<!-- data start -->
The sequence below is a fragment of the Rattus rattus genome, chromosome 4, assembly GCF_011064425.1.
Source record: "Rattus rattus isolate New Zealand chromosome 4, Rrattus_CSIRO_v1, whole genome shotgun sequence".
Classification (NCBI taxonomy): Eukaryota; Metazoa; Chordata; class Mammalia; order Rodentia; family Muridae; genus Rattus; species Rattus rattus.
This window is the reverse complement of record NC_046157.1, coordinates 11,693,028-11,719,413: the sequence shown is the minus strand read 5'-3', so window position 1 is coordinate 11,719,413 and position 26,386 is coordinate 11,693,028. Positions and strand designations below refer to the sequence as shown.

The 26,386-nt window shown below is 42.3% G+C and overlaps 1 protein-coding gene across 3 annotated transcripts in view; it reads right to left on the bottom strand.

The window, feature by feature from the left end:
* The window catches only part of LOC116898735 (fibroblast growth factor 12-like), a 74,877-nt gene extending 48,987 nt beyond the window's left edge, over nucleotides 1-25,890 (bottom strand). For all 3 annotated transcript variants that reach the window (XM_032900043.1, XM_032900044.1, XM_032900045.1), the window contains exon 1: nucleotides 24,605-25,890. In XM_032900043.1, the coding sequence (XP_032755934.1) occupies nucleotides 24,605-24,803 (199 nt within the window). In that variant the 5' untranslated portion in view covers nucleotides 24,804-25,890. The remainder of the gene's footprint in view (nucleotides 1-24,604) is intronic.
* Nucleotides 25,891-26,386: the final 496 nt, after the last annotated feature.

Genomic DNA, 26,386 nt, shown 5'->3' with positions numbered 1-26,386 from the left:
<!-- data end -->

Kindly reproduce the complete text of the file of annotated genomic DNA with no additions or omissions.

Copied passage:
The sequence below is a fragment of the Rattus rattus genome, chromosome 4, assembly GCF_011064425.1.
Source record: "Rattus rattus isolate New Zealand chromosome 4, Rrattus_CSIRO_v1, whole genome shotgun sequence".
Classification (NCBI taxonomy): Eukaryota; Metazoa; Chordata; class Mammalia; order Rodentia; family Muridae; genus Rattus; species Rattus rattus.
This window is the reverse complement of record NC_046157.1, coordinates 11,693,028-11,719,413: the sequence shown is the minus strand read 5'-3', so window position 1 is coordinate 11,719,413 and position 26,386 is coordinate 11,693,028. Positions and strand designations below refer to the sequence as shown.

The 26,386-nt window shown below is 42.3% G+C and overlaps 1 protein-coding gene across 3 annotated transcripts in view; it reads right to left on the bottom strand.

The window, feature by feature from the left end:
* The window catches only part of LOC116898735 (fibroblast growth factor 12-like), a 74,877-nt gene extending 48,987 nt beyond the window's left edge, over nucleotides 1-25,890 (bottom strand). For all 3 annotated transcript variants that reach the window (XM_032900043.1, XM_032900044.1, XM_032900045.1), the window contains exon 1: nucleotides 24,605-25,890. In XM_032900043.1, the coding sequence (XP_032755934.1) occupies nucleotides 24,605-24,803 (199 nt within the window). In that variant the 5' untranslated portion in view covers nucleotides 24,804-25,890. The remainder of the gene's footprint in view (nucleotides 1-24,604) is intronic.
* Nucleotides 25,891-26,386: the final 496 nt, after the last annotated feature.

Genomic DNA, 26,386 nt, shown 5'->3' with positions numbered 1-26,386 from the left: